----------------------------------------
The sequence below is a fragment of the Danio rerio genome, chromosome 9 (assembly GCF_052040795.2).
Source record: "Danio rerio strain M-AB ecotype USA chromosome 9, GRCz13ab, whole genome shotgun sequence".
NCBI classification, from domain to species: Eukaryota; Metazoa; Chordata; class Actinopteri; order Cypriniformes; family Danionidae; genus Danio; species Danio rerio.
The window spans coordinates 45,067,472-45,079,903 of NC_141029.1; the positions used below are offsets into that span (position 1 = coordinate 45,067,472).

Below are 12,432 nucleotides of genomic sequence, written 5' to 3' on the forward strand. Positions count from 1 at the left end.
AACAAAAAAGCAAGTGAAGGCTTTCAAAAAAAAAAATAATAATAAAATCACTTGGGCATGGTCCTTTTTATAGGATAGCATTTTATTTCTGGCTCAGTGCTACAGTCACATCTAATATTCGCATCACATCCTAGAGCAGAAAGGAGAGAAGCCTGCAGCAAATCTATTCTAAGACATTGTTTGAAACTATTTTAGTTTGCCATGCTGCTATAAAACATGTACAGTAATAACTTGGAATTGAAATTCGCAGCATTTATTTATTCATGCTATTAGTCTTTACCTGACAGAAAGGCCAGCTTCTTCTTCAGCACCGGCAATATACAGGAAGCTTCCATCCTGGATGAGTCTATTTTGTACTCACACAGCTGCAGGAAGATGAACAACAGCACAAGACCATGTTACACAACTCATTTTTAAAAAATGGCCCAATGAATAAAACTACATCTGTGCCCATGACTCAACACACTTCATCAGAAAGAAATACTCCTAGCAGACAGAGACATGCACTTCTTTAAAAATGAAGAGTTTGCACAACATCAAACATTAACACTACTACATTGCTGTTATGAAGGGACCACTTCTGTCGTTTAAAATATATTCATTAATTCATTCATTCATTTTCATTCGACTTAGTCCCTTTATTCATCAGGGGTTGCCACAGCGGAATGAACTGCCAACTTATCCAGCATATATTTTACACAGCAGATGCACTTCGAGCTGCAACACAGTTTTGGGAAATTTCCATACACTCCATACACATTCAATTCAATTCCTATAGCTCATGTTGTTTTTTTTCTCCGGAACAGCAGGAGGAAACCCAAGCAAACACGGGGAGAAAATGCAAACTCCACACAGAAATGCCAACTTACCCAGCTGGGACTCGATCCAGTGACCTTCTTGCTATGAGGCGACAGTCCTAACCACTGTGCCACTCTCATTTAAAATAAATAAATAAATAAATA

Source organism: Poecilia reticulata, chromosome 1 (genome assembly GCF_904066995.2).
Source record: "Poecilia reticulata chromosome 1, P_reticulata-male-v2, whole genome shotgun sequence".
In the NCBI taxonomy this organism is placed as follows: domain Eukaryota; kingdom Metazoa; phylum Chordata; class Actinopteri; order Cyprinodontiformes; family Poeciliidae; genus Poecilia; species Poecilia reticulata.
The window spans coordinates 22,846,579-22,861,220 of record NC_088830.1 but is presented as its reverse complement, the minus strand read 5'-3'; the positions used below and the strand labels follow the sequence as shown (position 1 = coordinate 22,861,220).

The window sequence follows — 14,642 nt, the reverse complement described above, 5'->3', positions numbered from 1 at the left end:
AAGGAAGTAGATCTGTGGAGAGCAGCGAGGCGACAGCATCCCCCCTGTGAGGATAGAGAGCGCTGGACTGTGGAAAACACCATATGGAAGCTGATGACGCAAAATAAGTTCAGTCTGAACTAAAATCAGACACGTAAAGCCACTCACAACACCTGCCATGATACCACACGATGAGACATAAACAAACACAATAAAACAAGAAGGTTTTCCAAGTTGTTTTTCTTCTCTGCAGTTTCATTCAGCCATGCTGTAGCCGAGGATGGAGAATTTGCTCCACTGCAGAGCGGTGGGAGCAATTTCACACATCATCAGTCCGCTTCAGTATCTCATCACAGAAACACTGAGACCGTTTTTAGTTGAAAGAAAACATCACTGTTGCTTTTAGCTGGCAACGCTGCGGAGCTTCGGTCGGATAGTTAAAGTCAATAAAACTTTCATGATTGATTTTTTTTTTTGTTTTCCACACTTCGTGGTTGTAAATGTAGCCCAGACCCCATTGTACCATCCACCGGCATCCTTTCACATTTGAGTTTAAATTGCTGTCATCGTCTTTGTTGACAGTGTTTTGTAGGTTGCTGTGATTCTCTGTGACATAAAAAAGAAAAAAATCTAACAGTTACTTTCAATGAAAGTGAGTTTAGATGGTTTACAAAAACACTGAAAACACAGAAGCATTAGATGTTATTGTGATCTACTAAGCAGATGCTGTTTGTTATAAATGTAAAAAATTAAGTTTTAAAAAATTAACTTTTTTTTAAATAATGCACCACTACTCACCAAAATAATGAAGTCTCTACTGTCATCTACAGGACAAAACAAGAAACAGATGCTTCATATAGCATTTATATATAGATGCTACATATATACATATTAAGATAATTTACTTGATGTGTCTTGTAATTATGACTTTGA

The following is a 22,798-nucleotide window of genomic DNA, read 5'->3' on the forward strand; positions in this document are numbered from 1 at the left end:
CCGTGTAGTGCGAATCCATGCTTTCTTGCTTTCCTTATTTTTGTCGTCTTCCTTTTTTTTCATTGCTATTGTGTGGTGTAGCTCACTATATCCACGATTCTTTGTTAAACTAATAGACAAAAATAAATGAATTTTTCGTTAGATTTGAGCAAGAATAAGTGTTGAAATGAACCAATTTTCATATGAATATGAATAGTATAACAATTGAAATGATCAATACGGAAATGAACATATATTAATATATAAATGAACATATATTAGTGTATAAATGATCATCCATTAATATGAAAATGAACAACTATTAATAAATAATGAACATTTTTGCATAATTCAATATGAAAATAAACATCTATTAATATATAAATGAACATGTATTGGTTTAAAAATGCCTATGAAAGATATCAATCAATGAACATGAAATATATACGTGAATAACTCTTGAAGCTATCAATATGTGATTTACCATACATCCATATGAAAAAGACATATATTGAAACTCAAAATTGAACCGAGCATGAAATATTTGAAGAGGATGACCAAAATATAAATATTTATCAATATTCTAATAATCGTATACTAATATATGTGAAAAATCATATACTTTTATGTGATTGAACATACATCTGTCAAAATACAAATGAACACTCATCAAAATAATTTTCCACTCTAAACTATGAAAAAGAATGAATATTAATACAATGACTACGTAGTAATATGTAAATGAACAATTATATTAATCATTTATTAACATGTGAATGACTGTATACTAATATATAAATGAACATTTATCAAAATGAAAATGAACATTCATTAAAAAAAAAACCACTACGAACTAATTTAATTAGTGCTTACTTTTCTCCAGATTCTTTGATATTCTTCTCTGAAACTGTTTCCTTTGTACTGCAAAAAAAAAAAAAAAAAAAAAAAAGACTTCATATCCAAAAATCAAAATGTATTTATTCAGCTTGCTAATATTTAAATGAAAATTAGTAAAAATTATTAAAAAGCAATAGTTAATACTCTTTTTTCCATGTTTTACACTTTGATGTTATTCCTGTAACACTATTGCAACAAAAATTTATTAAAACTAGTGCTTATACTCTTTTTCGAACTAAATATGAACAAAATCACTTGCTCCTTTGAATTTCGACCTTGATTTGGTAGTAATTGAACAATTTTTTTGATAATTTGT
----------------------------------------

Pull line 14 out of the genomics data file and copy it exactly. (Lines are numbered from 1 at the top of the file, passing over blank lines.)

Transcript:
CCGTGTAGTGCGAATCCATGCTTTCTTGCTTTCCTTATTTTTGTCGTCTTCCTTTTTTTTCATTGCTATTGTGTGGTGTAGCTCACTATATCCACGATTCTTTGTTAAACTAATAGACAAAAATAAATGAATTTTTCGTTAGATTTGAGCAAGAATAAGTGTTGAAATGAACCAATTTTCATATGAATATGAATAGTATAACAATTGAAATGATCAATACGGAAATGAACATATATTAATATATAAATGAACATATATTAGTGTATAAATGATCATCCATTAATATGAAAATGAACAACTATTAATAAATAATGAACATTTTTGCATAATTCAATATGAAAATAAACATCTATTAATATATAAATGAACATGTATTGGTTTAAAAATGCCTATGAAAGATATCAATCAATGAACATGAAATATATACGTGAATAACTCTTGAAGCTATCAATATGTGATTTACCATACATCCATATGAAAAAGACATATATTGAAACTCAAAATTGAACCGAGCATGAAATATTTGAAGAGGATGACCAAAATATAAATATTTATCAATATTCTAATAATCGTATACTAATATATGTGAAAAATCATATACTTTTATGTGATTGAACATACATCTGTCAAAATACAAATGAACACTCATCAAAATAATTTTCCACTCTAAACTATGAAAAAGAATGAATATTAATACAATGACTACGTAGTAATATGTAAATGAACAATTATATTAATCATTTATTAACATGTGAATGACTGTATACTAATATATAAATGAACATTTATCAAAATGAAAATGAACATTCATTAAAAAAAAAACCACTACGAACTAATTTAATTAGTGCTTACTTTTCTCCAGATTCTTTGATATTCTTCTCTGAAACTGTTTCCTTTGTACTGCAAAAAAAAAAAAAAAAAAAAAAAAGACTTCATATCCAAAAATCAAAATGTATTTATTCAGCTTGCTAATATTTAAATGAAAATTAGTAAAAATTATTAAAAAGCAATAGTTAATACTCTTTTTTCCATGTTTTACACTTTGATGTTATTCCTGTAACACTATTGCAACAAAAATTTATTAAAACTAGTGCTTATACTCTTTTTCGAACTAAATATGAACAAAATCACTTGCTCCTTTGAATTTCGACCTTGATTTGGTAGTAATTGAACAATTTTTTTGATAATTTGT